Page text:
Jason Fontenot is the anti-Hurd, where Hurd is long, Fontenot is not, where Hurd is poised and careful, Fontenot knows only one speed, full out. Jason is a scoring point guard who loves to push the ball and shoot the three. When he's hitting his jumper, he's a game changer, when he's not, the Beavers struggle.
The third senior in the backcourt is Chris Stephens. Stephens is a spot up shooter who plays within himself. Not particularly quick or athletic, Stephens still manages to be feisty on defense and on the boards. His scoring declined from 15.8 points in 2003-04 to 10 points last year, partly because players like Fontenot and DeWitz became scoring options. He is the Pac-10's active leader in three-pointers made and should become OSU's all-time record holder before he is done.
Sasha Cuic comes back for his sophomore year after earning an All Pac-10 Freshman Honorable Mention nod. Cuic started last season like a house on fire using his size and shooting touch to great effect. As the season wore on, Cuic's lack of strength and inability to create his own shot led to more pedestrian results. Cuic is another of the growing contingent of skilled European big men who can face the basket and score. If he can adjust to the more physical style of play prevalent in the United States, he has the ability to be an All Pac-10 performer down the road.
Marcel Jones, a 6-8 forward is an athletic player who can defend and rebound. A slasher, Jones is unlikely to score a lot of points, but his presence can help the Beavers slow down the Pac-10's plethora of athletic wing players.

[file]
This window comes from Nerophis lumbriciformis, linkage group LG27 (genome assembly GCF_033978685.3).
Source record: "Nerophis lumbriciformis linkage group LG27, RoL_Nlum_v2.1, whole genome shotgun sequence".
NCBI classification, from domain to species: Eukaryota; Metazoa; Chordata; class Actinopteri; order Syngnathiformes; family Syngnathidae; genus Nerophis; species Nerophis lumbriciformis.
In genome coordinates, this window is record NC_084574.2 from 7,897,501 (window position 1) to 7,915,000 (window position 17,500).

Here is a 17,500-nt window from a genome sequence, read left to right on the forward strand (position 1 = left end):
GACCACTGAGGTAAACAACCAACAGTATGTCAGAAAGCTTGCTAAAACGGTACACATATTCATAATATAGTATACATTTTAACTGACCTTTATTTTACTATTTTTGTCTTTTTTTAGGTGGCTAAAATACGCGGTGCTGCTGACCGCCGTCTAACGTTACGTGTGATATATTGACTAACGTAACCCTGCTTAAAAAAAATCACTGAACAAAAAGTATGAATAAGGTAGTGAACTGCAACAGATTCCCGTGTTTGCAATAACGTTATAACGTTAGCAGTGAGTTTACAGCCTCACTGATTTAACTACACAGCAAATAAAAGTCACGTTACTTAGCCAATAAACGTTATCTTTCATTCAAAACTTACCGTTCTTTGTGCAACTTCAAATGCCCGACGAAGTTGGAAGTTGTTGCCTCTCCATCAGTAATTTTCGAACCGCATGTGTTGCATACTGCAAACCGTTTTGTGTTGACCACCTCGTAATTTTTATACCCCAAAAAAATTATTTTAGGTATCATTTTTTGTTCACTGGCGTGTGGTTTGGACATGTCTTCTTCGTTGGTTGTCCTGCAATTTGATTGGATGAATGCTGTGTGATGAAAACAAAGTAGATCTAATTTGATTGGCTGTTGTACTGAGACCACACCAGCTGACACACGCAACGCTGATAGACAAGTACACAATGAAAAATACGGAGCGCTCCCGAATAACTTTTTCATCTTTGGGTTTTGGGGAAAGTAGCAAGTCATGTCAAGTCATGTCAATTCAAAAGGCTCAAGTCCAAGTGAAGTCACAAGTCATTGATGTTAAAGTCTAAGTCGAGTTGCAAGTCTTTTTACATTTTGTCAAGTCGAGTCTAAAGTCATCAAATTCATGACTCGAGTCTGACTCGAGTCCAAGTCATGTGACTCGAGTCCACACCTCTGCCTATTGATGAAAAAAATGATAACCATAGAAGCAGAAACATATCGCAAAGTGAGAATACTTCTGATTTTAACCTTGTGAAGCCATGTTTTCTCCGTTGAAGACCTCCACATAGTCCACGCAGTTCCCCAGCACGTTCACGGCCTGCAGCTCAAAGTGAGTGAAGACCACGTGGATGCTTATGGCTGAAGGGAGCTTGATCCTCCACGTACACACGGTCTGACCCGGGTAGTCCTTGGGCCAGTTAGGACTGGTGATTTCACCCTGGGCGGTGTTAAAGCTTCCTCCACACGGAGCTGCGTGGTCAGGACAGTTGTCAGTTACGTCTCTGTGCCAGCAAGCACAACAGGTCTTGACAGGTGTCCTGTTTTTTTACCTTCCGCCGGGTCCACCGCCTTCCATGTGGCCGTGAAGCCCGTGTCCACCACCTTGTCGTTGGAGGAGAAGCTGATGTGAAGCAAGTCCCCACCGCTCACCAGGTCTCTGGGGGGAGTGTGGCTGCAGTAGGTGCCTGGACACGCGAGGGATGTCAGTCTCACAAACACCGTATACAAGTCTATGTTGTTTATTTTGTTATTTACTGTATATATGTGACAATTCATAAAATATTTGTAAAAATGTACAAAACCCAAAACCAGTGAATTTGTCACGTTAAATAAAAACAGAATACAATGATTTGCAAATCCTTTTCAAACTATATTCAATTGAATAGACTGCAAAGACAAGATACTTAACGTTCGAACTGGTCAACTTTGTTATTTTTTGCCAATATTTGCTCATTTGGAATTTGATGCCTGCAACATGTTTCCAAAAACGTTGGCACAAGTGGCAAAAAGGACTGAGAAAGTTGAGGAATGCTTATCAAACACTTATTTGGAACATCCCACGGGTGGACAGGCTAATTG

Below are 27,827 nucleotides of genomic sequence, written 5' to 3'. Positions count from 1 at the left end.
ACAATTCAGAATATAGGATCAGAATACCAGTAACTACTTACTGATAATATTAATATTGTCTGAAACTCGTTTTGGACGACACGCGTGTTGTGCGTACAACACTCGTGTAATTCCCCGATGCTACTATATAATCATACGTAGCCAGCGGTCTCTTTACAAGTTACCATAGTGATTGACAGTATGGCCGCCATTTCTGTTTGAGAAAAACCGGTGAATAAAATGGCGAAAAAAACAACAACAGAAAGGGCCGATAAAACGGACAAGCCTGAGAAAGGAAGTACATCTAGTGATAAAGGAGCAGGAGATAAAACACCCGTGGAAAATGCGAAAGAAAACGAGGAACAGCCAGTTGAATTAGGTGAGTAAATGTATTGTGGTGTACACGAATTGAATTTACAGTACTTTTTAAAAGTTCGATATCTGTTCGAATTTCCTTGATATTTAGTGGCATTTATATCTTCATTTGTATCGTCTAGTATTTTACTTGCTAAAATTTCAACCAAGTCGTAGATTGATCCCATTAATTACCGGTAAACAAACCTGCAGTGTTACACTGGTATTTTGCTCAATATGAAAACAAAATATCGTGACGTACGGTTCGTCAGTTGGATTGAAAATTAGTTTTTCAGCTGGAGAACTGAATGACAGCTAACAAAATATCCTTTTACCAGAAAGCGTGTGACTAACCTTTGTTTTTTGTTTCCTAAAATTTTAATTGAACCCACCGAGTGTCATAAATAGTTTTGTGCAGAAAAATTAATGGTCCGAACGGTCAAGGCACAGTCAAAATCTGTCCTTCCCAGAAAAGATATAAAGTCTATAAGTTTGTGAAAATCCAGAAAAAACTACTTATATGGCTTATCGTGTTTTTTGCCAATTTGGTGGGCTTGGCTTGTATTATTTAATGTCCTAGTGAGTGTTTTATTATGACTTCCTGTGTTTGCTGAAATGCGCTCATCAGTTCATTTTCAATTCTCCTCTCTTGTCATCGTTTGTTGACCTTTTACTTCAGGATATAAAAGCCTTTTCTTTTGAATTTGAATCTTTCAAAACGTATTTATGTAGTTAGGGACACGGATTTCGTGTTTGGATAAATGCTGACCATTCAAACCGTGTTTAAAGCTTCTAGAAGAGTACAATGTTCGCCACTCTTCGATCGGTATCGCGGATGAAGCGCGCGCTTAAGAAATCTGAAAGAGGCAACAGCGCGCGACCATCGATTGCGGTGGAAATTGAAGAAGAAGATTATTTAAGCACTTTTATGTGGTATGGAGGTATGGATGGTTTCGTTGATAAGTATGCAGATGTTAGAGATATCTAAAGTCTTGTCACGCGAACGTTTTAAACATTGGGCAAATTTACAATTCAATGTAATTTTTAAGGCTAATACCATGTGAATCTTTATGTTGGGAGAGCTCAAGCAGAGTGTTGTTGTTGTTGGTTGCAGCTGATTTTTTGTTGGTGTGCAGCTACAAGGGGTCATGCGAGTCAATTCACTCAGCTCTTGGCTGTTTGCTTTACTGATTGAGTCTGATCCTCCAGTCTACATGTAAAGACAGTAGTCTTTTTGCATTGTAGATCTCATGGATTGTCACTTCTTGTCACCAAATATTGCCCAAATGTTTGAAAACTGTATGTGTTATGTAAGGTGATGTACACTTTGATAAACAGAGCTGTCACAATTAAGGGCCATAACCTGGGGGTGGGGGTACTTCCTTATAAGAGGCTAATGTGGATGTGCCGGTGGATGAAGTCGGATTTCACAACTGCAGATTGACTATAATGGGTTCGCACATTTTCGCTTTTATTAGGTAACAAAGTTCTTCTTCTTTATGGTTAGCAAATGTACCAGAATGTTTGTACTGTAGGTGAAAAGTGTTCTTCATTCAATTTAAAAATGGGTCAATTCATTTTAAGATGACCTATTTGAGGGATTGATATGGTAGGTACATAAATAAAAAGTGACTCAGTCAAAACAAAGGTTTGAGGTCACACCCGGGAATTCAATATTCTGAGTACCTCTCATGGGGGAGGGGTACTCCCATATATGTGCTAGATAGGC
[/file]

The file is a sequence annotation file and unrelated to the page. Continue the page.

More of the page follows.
It's in the paint where OSUs season is likely to be decided. Can Kyle Jeffers or Liam Hughes provide John with a consistent defensive and rebounding force? Jeffers is more likely to fit the bill after being a part time starter his first two seasons. Jeffers has the build and soft hands to contribute in the paint but he has to lose his membership in the all-hacker team as he averaged a foul for every five minutes played. His development is likely to be key for the Beavers season.
Liam Hughes is a 7-2/300 lb project entering his sophomore season. A former high school teammate of Cal guard Richard Midgley, Hughes defines the word "raw", but his size alone will earn him some minutes. In any case, someone will have to help OSU out on the glass.
"I'm not nervous about the rebounding," Jay said. "It's not a problem we can't sort out. It's an obvious one and we'll make a concerted effort. I'm just going to tell them, 'Just one more rebound each, guys.'"
Two recruits could impact the squad as John welcomes what is clearly the best recruiting class of his tenure. Among the newcomers are former Cal verbal commit Wesley Washington, a 6'2" sophomore (one year of JC) guard whose athleticism and defensive intensity are ahead of his offensive skills, and 6'3" freshman point guard Josh Tarver. Tarver has great bloodlines as he is the brother of former UCLA star Shon Tarver. Beaver fans will have to wait awhile to see Tarver on the court while he recovers from a broken foot.
Oregon State has the experience (four seniors) and the talent (DeWitz and Cuic) to at least contend for the top half of the Pac-10. Where they lack is depth in the frontcourt, especially in the paint. Jeffers and Hughes aren't going to scare the better Pac-10 post players and if they fail to contribute, the Beavers will become a very perimeter oriented team. If the Beavers cannot rebound or score down low consistently, taking that final step to the NCAA tournament will have to wait.
Oregon State will finish 7th in the Pac-10.